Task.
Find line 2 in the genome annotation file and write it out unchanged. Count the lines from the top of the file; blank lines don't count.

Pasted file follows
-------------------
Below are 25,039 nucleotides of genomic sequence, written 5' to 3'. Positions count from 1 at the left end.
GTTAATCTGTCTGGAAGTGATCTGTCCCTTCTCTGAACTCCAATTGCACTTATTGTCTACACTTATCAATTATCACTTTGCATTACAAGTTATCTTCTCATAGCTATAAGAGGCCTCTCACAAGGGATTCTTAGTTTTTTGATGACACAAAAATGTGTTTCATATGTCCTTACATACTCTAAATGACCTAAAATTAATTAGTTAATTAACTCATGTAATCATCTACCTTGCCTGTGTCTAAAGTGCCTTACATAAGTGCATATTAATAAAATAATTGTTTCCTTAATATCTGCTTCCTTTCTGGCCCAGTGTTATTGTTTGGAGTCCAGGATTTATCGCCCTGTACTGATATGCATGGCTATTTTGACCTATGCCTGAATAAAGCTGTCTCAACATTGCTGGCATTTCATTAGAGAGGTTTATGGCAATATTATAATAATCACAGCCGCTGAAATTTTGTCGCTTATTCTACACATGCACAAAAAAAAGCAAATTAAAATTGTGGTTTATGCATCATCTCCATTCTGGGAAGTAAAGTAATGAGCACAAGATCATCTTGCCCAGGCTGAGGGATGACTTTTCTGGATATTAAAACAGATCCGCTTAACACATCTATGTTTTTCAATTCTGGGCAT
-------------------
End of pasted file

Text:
GTTAATCTGTCTGGAAGTGATCTGTCCCTTCTCTGAACTCCAATTGCACTTATTGTCTACACTTATCAATTATCACTTTGCATTACAAGTTATCTTCTCATAGCTATAAGAGGCCTCTCACAAGGGATTCTTAGTTTTTTGATGACACAAAAATGTGTTTCATATGTCCTTACATACTCTAAATGACCTAAAATTAATTAGTTAATTAACTCATGTAATCATCTACCTTGCCTGTGTCTAAAGTGCCTTACATAAGTGCATATTAATAAAATAATTGTTTCCTTAATATCTGCTTCCTTTCTGGCCCAGTGTTATTGTTTGGAGTCCAGGATTTATCGCCCTGTACTGATATGCATGGCTATTTTGACCTATGCCTGAATAAAGCTGTCTCAACATTGCTGGCATTTCATTAGAGAGGTTTATGGCAATATTATAATAATCACAGCCGCTGAAATTTTGTCGCTTATTCTACACATGCACAAAAAAAAGCAAATTAAAATTGTGGTTTATGCATCATCTCCATTCTGGGAAGTAAAGTAATGAGCACAAGATCATCTTGCCCAGGCTGAGGGATGACTTTTCTGGATATTAAAACAGATCCGCTTAACACATCTATGTTTTTCAATTCTGGGCAT